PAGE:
MUMBAI (Thomson Reuters Foundation) – Hotels in Mumbai and other Indian cities are to train their staff to spot signs of sex trafficking such as frequent requests for bed linen changes or a “Do not disturb” sign left on the door for days on end.
The group behind the initiative is also developing a mobile phone app – Rescue Me – which hotel staff can use to alert local police and senior anti-trafficking officers if they see suspicious behaviour.
“Hotels are breeding grounds for human trade,” said Sanee Awsarmmel, chairman of the alumni group of Maharashtra State Institute of Hotel Management and Catering Technology.
“[We] have hospitality professionals working in hotels across the country. We are committed to this cause.”
The initiative, spearheaded by the alumni group and backed by the Maharashtra state government, comes amid growing international recognition that hotels have a key role to play in fighting modern day slavery.
Maharashtra, of which Mumbai is the capital, is a major destination for trafficked girls who are lured from poor states and nearby countries on the promise of jobs, but then sold into the sex trade or domestic servitude.
With rising property prices, some traditional red light districts like those in Mumbai have started to disappear pushing the sex trade underground into private lodges and hotels, which makes it hard for police to monitor.
Awsarmmel said hotels would be told about 50 signs that staff needed to watch out for.
These include requests for rooms with a view of the carpark which are favoured by traffickers as they allow them to vet clients for signs of trouble and check out their cars to gauge how much to charge.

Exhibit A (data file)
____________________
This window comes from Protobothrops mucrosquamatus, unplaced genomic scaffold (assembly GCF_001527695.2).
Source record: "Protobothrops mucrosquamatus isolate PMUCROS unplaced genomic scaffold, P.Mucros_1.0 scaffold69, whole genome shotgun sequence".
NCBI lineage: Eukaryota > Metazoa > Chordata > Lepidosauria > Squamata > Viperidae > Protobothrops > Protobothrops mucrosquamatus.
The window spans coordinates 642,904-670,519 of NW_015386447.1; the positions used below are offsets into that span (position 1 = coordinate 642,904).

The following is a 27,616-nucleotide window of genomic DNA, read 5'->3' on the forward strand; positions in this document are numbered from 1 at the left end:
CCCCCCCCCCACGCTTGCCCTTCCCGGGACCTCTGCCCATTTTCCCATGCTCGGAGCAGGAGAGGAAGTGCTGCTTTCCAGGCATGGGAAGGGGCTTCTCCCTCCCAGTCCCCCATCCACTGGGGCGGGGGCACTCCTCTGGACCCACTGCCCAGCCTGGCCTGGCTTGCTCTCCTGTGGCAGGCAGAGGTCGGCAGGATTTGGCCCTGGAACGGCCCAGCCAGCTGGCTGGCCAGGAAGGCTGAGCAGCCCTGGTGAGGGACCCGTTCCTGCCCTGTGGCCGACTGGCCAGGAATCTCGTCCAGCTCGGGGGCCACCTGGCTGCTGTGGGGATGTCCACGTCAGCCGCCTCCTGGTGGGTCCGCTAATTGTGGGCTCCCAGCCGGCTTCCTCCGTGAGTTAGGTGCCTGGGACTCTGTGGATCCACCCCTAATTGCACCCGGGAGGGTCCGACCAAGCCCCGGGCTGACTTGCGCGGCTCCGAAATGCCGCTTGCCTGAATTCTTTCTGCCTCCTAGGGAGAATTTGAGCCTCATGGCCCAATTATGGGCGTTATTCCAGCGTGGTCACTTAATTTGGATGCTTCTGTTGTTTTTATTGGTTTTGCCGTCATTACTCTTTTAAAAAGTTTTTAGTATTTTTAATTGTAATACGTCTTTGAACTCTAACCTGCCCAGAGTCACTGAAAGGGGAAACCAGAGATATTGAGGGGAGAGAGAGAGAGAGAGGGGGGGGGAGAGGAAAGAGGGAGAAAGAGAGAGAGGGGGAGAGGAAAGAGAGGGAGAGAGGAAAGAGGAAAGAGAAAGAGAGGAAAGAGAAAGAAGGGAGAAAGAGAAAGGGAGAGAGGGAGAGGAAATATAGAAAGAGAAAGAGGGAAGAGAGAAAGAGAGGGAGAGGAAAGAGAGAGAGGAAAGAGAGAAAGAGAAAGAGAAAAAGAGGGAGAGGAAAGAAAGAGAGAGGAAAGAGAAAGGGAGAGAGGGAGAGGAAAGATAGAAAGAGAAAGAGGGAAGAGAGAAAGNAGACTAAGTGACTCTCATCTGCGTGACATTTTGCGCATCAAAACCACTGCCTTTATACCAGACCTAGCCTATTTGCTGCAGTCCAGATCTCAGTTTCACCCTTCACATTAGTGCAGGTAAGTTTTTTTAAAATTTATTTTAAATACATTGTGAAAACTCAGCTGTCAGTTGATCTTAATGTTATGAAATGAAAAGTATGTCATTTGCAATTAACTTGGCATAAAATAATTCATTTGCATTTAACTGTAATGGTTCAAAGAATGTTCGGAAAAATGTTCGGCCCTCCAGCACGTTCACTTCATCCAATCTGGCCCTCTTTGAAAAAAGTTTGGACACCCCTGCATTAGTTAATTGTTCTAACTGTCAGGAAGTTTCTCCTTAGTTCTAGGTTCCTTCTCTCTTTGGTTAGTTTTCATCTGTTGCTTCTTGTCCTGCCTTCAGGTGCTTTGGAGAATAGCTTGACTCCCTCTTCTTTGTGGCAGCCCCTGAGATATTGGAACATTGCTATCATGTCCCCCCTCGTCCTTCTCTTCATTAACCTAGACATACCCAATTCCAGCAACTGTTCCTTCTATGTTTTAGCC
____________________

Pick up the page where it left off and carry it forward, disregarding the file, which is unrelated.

Awsarmmel said hotel staff often noticed strange behaviour such as a girl’s reticence during the check-in process or her dependence on the person accompanying her to answer questions and provide her proof of identity. But in most cases, staff ignore these signs or have no idea what to do, he said.
The Rescue Me app – to be launched in a couple of months – will have a text feature where hotel staff can fill in details including room numbers to send an alert to police.
Human trafficking is the world’s fastest growing criminal enterprise worth an estimated $150 billion a year, according to the International Labour Organisation, which says nearly 21 million people globally are victims of forced labour and trafficking.
Last year, major hotel groups, including the Hilton and Shiva Hotels, pledged to examine their supply chains for forced labour, and train staff how to spot and report signs of trafficking. Earlier this year, Mexico City also launched an initiative to train hotel staff about trafficking.
Vijaya Rahatkar, chairwoman of the Maharashtra State Women’s Commission, said the initiative would have an impact beyond the state as the alumni group had contact with about a million small hotels across India.
The group is also developing a training module on trafficking for hotel staff and hospitality students which could be used across the country.